Because I could not stop for Death,
He kindly stopped for me;
The carriage held but just ourselves
And Immortality.

We slowly drove, he knew no haste,
And I had put away
My labor, and my leisure too,
For his civility.

We passed the school, where children strove
At recess, in the ring;
We passed the fields of gazing grain,
We passed the setting sun.

Or rather, he passed us;
The dews grew quivering and chill,
For only gossamer my gown,
My tippet only tulle.

We paused before a house that seemed
A swelling of the ground;
The roof was scarcely visible,
The cornice but a mound.

Since then 'tis centuries, and yet each
Feels shorter than the day
I first surmised the horses' heads
Were toward eternity.


Dickinson left several versions of this poem. I have followed the version used by Thomas H. Johnson in The Complete Poems of Emily Dickinson, because I think this version is more effective than the one in your textbook. The early editors of Dickinson's poems dropped the fourth stanza of this poem, a practice which the editors of your textbook have, unfortunately, followed. I have included the deleted stanza because I believe it strengthens the poem.

Death is personified as a gentleman caller or suitor. Thomas H. Johnson calls him "one of the great characters of literature." But exactly what kind of person is he?

  • Is Death a kind, polite suitor? The speaker refers to his "kindness" and "civility." He drives her slowly; is this an expression of tact and consideration for her? If he is the courteous suitor, then Immortality, who is also in the carriage (or hearse) would be their chaperon, a silent one.

  • Is Death actually a betrayer, and is his courtly manner an illusion to seduce her? Because of his kindness in stopping for her, she agrees to go with him ("put away / My labor and my leisure too"). Is Death really cruel? She is not properly dressed for their journey; she is wearing only a gossamer gown and tulle tippet (gossamer: very light, thin cloth; tulle: a thin, fine netting used for veils, scarfs, etc.; tippet: covering for the shoulders). Is Immortality really an accomplice to Death's deception?

The drive symbolizes her leaving life. She progresses from childhood, maturity (the "gazing grain" is ripe) and the setting (dying) sun to her grave. The children are presented as active in their leisure ("strove"). The images of children and grain suggest futurity, that is, they have a future; they also depict the progress of human life. Is there irony in the contrast between her passivity and inactivity in the coach and their energetic activity?

The word "passed" is repeated four times in stanzas three and four. They are "passing" by the children and grain, both still part of life. They are also "passing" out of time into eternity. The sun passes them as the sun does everyone who is buried. With the sun setting, it becomes dark, in contrast to the light of the preceding stanzas. It also becomes damp and cold ("dew grew quivering and chill"), in contrast to the warmth of the preceding stanza. Also the activity of stanza three contrasts with the inactivity of the speaker in stanzas four and five. They pause at the grave. What is the effect of describing it as a house?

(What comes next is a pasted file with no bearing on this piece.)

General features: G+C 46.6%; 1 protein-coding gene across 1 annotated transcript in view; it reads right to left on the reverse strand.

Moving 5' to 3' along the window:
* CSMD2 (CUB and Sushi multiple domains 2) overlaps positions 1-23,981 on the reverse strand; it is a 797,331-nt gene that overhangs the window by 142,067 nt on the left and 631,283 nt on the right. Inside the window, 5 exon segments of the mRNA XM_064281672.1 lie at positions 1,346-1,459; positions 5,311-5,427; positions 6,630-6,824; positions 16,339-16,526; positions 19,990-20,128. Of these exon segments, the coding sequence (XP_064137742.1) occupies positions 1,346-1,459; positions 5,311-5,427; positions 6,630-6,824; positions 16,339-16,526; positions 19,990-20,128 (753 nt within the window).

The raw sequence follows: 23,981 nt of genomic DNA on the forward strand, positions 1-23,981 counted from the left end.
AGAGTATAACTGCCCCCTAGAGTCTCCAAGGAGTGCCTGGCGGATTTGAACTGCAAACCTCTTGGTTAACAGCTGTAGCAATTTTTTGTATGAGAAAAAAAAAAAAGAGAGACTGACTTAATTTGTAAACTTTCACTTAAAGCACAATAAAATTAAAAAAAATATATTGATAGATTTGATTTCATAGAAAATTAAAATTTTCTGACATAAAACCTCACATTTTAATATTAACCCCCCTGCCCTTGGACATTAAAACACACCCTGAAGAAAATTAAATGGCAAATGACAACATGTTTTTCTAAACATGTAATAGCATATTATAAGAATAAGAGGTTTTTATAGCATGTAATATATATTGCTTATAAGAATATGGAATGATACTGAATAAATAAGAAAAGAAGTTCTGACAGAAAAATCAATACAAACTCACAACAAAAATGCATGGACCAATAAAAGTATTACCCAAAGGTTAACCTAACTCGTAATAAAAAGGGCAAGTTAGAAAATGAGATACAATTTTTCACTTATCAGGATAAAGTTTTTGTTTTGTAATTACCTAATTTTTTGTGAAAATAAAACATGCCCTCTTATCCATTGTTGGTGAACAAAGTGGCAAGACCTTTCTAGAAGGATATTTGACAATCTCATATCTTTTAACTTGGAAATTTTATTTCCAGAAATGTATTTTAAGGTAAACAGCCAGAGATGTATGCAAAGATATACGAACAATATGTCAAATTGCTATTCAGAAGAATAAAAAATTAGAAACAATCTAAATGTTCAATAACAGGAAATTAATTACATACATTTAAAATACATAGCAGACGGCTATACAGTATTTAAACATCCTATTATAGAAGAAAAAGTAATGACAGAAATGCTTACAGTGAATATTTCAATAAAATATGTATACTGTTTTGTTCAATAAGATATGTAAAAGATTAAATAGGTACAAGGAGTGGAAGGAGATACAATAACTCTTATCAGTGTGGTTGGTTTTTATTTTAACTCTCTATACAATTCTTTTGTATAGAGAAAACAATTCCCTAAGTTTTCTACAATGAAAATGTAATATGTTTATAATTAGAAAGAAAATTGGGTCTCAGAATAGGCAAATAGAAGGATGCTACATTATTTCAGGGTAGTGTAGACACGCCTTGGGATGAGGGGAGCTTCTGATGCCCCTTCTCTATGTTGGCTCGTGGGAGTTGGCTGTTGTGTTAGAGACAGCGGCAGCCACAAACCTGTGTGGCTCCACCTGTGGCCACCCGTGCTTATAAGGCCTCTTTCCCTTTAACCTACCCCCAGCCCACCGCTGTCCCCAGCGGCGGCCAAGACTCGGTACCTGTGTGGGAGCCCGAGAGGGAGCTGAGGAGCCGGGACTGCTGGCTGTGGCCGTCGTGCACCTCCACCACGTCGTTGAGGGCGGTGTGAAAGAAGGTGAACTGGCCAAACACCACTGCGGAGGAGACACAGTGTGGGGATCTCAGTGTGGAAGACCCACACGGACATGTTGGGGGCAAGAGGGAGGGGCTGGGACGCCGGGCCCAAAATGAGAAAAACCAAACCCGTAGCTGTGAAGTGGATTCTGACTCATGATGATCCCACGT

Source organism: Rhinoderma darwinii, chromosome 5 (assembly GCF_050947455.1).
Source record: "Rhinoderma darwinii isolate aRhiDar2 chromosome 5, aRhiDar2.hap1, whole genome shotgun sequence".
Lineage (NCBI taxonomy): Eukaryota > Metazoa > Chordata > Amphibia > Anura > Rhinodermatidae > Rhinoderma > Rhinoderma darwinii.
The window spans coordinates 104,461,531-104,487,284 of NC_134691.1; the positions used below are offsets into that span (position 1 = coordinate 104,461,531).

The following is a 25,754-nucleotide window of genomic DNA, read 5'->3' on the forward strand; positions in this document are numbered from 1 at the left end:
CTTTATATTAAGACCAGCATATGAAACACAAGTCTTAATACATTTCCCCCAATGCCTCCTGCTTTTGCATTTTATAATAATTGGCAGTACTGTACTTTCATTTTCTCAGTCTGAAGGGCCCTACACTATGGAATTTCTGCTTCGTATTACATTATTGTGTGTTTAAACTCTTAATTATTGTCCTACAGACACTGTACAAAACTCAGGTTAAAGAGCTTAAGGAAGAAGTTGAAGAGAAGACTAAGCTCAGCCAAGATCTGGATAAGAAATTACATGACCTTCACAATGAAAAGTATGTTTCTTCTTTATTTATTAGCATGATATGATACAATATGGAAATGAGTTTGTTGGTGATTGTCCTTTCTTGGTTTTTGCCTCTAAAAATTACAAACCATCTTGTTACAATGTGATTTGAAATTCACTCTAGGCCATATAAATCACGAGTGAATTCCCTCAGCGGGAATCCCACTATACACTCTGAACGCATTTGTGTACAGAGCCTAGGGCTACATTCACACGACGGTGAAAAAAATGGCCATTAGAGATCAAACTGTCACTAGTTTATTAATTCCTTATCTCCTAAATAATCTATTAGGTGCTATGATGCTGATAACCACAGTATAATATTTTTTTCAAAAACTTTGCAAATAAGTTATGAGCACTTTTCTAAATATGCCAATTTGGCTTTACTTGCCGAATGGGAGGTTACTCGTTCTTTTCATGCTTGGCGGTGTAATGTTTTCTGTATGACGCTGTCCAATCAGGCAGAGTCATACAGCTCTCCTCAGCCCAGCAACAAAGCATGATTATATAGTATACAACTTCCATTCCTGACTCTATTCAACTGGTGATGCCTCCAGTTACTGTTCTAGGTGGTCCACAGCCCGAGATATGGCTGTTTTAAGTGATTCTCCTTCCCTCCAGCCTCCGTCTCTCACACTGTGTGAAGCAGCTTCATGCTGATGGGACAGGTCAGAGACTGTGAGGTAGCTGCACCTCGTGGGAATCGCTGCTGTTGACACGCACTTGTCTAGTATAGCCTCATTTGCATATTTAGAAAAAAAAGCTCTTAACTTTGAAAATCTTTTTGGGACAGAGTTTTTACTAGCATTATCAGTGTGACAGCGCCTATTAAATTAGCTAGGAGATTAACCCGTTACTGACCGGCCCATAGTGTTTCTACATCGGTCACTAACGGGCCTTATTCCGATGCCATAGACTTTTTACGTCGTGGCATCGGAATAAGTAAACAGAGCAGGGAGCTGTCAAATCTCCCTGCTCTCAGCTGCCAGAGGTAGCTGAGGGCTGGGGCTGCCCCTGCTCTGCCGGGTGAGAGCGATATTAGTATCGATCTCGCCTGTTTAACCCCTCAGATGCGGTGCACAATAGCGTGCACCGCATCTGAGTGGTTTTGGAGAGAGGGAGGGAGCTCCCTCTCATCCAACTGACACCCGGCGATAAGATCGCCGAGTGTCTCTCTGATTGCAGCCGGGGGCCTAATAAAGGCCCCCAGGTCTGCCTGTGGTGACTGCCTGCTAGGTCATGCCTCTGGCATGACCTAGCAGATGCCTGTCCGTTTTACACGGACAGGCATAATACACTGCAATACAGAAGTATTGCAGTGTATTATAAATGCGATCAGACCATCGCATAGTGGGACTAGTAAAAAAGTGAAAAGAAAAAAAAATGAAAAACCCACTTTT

In the final stanza, the speaker has moved into death; the language becomes abstract; in the previous stanzas the imagery was concrete and specific. What is Dickinson saying about death or her knowledge of death with this change? The speaker only guesses ("surmised") that they are heading for eternity. Why does she have to guess? She has experienced life, but what does she specifically know about being dead? And why didn't death tell her? If eternity is their goal, can Immortality be a passenger? Or is this question too literal-minded?

Why does Dickinson change from past tense to present tense with the verb "feels" (line 2, stanza 6)? Does eternity have an end?

In this poem, exclusion occurs differently than it does in "The soul selects her own society" Here the speaker is excluded from activities and involvement in life; the dead are outside "the ring" of life. As you read Dickinson's poems, notice the ways in which exclusion occurs and think about whether it is accurate to characterize her as the poet of exclusion.

Dickinson, Online overview
"For each ecstatic instant," p. 2
"I taste a liquor never brewed," p. 2
"Safe in their alabaster chambers," p. 3
"I heard a fly buzz when I died," p. 21
"It was not death, for I stood up," p. 22
"A bird came down the walk," p. 13
"I like to see it lap the miles," p. 27
"Pain has an element of blank," p. 31
"A narrow fellow in the grass," p. 44
"I'm nobody! Who are you?" p. 9
"After great pain a formal feeling comes" (handout)
"The soul selects her own society" (handout)
"The heart asks pleasure first," p. 24
"I'll tell you how the sun rose," p. 11
"Presentiment is that long shadow on the lawn," p. 36
"Success is counted sweetest" (handout)
"I cannot live with you," p. 29
"He fumbles at your spirit," p. 11
"I felt a cleaving in my mind," p. 43
"My life closed twice before its close," p. 49
"Wild nights! Wild nights!" p.5
"She sweeps with many-colored brooms," p. 3
"Hope is the thing with feathers," p. 5
"I felt a funeral in my brain," p. 8
"I had been hungry all the years," p. 26
"I started Early--took my Dog--" (handout)
"My life had stood a loaded gun" (handout)
"Because I could not stop for Death," p. 35
"If you were coming in the fall," p. 23
**Supplemental Reading**
      Sample Midtern and Student Answers

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